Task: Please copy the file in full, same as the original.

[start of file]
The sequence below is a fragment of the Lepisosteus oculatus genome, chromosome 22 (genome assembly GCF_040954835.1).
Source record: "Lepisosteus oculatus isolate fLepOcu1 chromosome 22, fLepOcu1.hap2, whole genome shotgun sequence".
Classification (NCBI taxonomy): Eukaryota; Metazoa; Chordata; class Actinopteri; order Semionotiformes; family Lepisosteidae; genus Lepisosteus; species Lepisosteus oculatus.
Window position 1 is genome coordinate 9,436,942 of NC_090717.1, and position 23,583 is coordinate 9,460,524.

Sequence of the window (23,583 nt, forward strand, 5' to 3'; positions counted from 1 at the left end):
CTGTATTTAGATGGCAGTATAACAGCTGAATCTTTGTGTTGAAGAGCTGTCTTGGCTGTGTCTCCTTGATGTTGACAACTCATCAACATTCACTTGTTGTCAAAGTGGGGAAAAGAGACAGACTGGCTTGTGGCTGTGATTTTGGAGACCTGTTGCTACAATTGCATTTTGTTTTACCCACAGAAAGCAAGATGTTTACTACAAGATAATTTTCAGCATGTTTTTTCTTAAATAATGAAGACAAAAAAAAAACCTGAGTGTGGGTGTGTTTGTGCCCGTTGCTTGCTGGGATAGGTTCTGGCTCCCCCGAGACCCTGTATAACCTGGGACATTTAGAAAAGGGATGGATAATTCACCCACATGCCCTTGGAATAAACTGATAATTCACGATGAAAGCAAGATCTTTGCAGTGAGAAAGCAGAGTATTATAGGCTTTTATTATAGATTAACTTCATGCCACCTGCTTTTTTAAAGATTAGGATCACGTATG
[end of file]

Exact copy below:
The sequence below is a fragment of the Lepisosteus oculatus genome, chromosome 22 (genome assembly GCF_040954835.1).
Source record: "Lepisosteus oculatus isolate fLepOcu1 chromosome 22, fLepOcu1.hap2, whole genome shotgun sequence".
Classification (NCBI taxonomy): Eukaryota; Metazoa; Chordata; class Actinopteri; order Semionotiformes; family Lepisosteidae; genus Lepisosteus; species Lepisosteus oculatus.
Window position 1 is genome coordinate 9,436,942 of NC_090717.1, and position 23,583 is coordinate 9,460,524.

Sequence of the window (23,583 nt, forward strand, 5' to 3'; positions counted from 1 at the left end):
CTGTATTTAGATGGCAGTATAACAGCTGAATCTTTGTGTTGAAGAGCTGTCTTGGCTGTGTCTCCTTGATGTTGACAACTCATCAACATTCACTTGTTGTCAAAGTGGGGAAAAGAGACAGACTGGCTTGTGGCTGTGATTTTGGAGACCTGTTGCTACAATTGCATTTTGTTTTACCCACAGAAAGCAAGATGTTTACTACAAGATAATTTTCAGCATGTTTTTTCTTAAATAATGAAGACAAAAAAAAAACCTGAGTGTGGGTGTGTTTGTGCCCGTTGCTTGCTGGGATAGGTTCTGGCTCCCCCGAGACCCTGTATAACCTGGGACATTTAGAAAAGGGATGGATAATTCACCCACATGCCCTTGGAATAAACTGATAATTCACGATGAAAGCAAGATCTTTGCAGTGAGAAAGCAGAGTATTATAGGCTTTTATTATAGATTAACTTCATGCCACCTGCTTTTTTAAAGATTAGGATCACGTATG